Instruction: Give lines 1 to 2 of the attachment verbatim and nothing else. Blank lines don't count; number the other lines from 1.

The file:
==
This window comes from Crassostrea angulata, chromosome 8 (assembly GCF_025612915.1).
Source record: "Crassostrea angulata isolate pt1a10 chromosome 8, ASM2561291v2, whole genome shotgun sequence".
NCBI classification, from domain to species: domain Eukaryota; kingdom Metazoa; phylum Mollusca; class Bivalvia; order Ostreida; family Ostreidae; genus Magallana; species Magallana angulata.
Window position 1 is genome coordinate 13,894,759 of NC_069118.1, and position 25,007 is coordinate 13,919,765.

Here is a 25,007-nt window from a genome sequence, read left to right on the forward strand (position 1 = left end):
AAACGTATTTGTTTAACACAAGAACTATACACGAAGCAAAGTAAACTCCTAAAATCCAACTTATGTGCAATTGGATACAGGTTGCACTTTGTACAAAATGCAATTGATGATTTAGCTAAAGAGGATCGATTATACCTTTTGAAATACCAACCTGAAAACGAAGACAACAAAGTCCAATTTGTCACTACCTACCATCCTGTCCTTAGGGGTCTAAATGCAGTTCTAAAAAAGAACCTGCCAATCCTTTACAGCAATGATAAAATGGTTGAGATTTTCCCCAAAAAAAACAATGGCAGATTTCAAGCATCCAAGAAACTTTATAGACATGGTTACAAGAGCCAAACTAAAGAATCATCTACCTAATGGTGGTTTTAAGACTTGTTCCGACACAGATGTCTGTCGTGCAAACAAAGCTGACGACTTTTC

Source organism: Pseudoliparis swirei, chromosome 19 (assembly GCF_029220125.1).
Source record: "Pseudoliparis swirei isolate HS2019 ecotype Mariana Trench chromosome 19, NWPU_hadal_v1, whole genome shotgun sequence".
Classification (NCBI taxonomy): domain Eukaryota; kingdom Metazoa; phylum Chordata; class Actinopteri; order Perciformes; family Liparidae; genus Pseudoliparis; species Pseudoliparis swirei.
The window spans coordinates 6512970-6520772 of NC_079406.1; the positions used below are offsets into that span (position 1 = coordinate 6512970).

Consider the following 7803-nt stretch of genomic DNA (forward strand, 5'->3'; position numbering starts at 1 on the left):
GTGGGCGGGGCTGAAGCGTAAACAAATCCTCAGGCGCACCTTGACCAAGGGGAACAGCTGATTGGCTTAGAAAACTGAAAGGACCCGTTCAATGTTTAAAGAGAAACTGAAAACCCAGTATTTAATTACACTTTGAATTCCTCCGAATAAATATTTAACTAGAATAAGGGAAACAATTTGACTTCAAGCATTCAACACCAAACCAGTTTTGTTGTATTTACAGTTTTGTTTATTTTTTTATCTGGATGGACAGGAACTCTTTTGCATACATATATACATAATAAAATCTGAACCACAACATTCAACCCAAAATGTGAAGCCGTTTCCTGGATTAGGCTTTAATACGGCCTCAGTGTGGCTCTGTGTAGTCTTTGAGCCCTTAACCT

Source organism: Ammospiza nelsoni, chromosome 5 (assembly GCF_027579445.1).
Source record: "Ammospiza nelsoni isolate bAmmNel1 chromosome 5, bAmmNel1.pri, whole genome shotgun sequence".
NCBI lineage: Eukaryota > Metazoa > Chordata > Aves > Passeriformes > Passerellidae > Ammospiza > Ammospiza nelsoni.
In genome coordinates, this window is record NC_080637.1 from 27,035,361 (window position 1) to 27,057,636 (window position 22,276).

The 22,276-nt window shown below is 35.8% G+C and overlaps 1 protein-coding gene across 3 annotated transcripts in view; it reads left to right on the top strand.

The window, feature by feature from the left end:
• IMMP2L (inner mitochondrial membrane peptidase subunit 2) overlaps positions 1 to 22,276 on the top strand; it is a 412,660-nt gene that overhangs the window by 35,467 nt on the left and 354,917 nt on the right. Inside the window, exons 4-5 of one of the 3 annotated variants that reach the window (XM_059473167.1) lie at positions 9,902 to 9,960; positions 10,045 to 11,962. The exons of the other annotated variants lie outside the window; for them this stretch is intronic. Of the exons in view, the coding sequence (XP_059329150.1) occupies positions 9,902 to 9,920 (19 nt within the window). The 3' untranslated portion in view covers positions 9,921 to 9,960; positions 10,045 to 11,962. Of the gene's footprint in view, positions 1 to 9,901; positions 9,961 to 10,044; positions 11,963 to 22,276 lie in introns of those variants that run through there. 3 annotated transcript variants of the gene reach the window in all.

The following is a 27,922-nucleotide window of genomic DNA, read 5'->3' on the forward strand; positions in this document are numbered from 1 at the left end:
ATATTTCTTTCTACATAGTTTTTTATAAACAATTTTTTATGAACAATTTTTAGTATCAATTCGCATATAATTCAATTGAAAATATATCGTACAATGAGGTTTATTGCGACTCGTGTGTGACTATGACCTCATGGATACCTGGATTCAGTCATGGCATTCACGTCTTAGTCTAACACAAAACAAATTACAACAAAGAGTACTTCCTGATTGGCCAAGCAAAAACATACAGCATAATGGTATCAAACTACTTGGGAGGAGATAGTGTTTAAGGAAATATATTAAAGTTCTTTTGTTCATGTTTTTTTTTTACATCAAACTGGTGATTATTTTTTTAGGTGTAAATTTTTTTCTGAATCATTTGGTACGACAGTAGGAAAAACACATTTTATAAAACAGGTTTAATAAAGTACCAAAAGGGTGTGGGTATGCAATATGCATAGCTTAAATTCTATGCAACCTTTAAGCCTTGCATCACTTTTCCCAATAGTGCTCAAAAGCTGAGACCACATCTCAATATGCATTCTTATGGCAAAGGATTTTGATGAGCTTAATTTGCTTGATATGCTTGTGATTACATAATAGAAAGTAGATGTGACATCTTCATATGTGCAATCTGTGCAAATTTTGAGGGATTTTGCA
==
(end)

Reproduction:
This window comes from Crassostrea angulata, chromosome 8 (assembly GCF_025612915.1).
Source record: "Crassostrea angulata isolate pt1a10 chromosome 8, ASM2561291v2, whole genome shotgun sequence".